Senior fraud forum Friday in Austintown - WFMJ.com News weather sports for Youngstown-Warren Ohio

Senior fraud forum Friday in Austintown

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AUSTINTOWN TWP., Ohio -

Seniors lose $36 billion dollars each year to elder financial abuse according to The True Link Report on Elder Financial Abuse 2015.

The report found that the highest proportion of those losses comes from deceptive but technically legal tactics designed to take advantage of older Americans.

Valley senior citizens and family members concerned about falling victim to a scam may be interested in attending Friday's anti-fraud forum at the Austintown Senior Center.

The Ohio Attorney General's Elder Abuse Commission, in partnership with the Austintown Senior Center and Area Agency on Aging 11 has organized the event, which is free and open to the public.

The forum will feature experts from law enforcement, adult protective services, and other fields to address attendees' questions about detecting and avoiding fraud and financial exploitation.

The FBI’s Common Fraud Schemes webpage provides tips on how you can protect yourself and your family from fraud.

Senior citizens especially should be aware of fraud schemes for the following reasons:

Senior citizens are most likely to have a “nest egg,” to own their home, and/or to have excellent credit—all of which make them attractive to con artists.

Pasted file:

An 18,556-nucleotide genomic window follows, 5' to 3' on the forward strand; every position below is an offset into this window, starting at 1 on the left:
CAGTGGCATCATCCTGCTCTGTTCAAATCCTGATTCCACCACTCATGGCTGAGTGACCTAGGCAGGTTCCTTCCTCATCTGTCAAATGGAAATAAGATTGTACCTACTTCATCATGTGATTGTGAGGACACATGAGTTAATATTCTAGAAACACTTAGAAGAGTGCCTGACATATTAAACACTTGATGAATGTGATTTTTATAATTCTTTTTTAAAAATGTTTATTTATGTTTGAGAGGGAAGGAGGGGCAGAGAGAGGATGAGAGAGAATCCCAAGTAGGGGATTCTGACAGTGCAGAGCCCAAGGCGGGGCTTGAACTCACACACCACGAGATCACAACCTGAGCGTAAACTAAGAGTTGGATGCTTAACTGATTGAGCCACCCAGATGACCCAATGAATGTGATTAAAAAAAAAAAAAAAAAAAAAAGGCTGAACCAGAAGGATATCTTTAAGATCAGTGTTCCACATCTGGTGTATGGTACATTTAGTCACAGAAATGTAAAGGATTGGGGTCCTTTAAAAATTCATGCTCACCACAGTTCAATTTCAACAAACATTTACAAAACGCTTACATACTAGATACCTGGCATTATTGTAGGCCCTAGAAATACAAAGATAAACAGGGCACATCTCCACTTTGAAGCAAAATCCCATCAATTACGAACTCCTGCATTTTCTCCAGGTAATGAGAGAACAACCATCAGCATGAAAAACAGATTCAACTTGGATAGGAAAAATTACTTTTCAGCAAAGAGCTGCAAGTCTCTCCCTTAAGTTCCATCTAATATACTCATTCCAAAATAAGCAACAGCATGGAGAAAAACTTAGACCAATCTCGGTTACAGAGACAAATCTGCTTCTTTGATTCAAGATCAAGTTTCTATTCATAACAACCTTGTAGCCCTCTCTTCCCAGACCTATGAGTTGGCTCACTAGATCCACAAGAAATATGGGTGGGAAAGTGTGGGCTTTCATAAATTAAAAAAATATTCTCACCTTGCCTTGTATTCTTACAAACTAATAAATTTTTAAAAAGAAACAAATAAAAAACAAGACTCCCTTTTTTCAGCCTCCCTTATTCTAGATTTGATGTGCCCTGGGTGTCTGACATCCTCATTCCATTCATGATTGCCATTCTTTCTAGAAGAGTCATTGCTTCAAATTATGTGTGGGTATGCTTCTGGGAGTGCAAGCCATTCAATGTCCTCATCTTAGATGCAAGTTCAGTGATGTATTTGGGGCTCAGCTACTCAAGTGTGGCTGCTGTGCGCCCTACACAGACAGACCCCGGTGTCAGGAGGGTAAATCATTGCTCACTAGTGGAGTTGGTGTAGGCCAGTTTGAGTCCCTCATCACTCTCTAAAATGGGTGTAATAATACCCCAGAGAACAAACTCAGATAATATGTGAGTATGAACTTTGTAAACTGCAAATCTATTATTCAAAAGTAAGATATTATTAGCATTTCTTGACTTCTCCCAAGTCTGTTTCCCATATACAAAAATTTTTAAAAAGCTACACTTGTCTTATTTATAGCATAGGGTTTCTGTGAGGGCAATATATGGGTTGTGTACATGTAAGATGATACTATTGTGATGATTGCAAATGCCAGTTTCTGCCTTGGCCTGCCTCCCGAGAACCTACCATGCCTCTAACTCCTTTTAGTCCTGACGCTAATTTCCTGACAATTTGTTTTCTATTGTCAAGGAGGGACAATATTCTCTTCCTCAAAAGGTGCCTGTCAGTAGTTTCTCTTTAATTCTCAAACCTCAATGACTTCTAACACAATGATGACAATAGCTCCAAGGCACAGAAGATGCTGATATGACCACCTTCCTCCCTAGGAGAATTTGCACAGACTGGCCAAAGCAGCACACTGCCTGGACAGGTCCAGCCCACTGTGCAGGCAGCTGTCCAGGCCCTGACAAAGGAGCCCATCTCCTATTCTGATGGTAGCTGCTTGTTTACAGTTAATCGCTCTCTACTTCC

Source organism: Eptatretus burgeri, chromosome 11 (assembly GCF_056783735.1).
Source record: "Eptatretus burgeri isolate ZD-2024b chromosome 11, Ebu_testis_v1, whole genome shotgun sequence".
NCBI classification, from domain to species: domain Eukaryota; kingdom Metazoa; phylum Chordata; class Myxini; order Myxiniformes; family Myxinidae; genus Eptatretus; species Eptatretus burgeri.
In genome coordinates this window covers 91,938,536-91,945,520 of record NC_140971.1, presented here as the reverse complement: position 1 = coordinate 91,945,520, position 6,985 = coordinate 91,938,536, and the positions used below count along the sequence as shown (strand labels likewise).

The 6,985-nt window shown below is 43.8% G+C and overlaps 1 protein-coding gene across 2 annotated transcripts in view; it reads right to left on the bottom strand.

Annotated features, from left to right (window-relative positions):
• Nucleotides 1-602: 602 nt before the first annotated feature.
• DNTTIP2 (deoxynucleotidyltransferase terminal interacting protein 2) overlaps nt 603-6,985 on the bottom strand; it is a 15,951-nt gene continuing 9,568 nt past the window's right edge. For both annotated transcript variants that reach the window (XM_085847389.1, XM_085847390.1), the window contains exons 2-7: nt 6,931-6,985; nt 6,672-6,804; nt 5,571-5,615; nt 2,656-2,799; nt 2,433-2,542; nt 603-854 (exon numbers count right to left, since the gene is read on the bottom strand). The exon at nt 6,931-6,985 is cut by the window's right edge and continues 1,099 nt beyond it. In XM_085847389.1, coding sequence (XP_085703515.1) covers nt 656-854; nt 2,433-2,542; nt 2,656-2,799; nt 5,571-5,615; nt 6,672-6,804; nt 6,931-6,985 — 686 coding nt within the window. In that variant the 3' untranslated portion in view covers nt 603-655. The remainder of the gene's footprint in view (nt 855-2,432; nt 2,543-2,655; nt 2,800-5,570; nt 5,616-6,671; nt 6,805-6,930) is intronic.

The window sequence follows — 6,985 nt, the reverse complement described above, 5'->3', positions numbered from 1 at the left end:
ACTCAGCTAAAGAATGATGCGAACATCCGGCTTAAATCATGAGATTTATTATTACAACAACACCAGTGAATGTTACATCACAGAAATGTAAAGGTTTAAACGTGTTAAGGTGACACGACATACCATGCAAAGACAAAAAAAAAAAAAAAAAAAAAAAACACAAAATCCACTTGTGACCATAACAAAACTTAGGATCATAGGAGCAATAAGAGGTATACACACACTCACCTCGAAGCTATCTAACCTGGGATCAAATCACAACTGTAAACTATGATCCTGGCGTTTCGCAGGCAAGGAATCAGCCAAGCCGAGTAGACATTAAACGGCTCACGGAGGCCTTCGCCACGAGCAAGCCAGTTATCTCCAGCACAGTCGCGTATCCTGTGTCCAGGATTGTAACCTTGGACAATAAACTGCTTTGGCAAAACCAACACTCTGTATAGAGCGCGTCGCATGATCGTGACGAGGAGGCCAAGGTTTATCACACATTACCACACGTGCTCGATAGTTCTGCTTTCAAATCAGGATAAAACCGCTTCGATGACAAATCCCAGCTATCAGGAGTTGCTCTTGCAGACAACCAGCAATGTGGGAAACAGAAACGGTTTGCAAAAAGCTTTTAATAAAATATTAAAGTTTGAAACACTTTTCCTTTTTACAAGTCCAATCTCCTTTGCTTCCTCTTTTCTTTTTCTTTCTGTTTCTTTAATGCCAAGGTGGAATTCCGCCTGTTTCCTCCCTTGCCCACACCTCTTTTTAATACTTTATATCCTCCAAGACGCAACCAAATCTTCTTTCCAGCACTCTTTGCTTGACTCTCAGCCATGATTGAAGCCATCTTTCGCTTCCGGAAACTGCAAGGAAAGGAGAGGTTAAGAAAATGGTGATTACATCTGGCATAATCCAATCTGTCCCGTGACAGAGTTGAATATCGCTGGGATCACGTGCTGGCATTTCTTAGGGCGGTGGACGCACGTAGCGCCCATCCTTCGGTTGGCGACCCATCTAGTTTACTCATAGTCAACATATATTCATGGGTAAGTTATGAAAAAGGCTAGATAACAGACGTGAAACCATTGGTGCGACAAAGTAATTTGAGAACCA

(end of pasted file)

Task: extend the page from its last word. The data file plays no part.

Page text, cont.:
People who grew up in the 1930s, 1940s and 1950s were generally raised to be polite and trusting. Con artists exploit these traits, knowing that it is difficult or impossible for these individuals to say “no” or just hang up the telephone.

Older Americans are less likely to report a fraud because they don’t know who to report it to, are too ashamed at having been scammed, or don’t know they have been scammed.

Elderly victims may not report crimes, for example, because they are concerned that relatives may think the victims no longer have the mental capacity to take care of their own financial affairs.

When an elderly victim does report the crime, they often make poor witnesses. Con artists know the effects of age on memory, and they are counting on elderly victims not being able to supply enough detailed information to investigators. In addition, the victims’ realization that they have been swindled may take weeks—or more likely, months—after contact with the fraudster. This extended time frame makes it even more difficult to remember details from the events.

Senior citizens are more interested in and susceptible to products promising increased cognitive function, virility, physical conditioning, anti-cancer properties, and so on.

In a country where new cures and vaccinations for old diseases have given every American hope for a long and fruitful life, it is not so unbelievable that the con artists’ products can do what they claim.

WHAT: "Mahoning Valley Anti-Fraud and -Exploitation Senior Forum"

WHERE: Austintown Senior Center, 112 Westchester Drive, Austintown, Ohio 44515

WHEN: Friday, May 11, 2018, 1 p.m. to 4 p.m.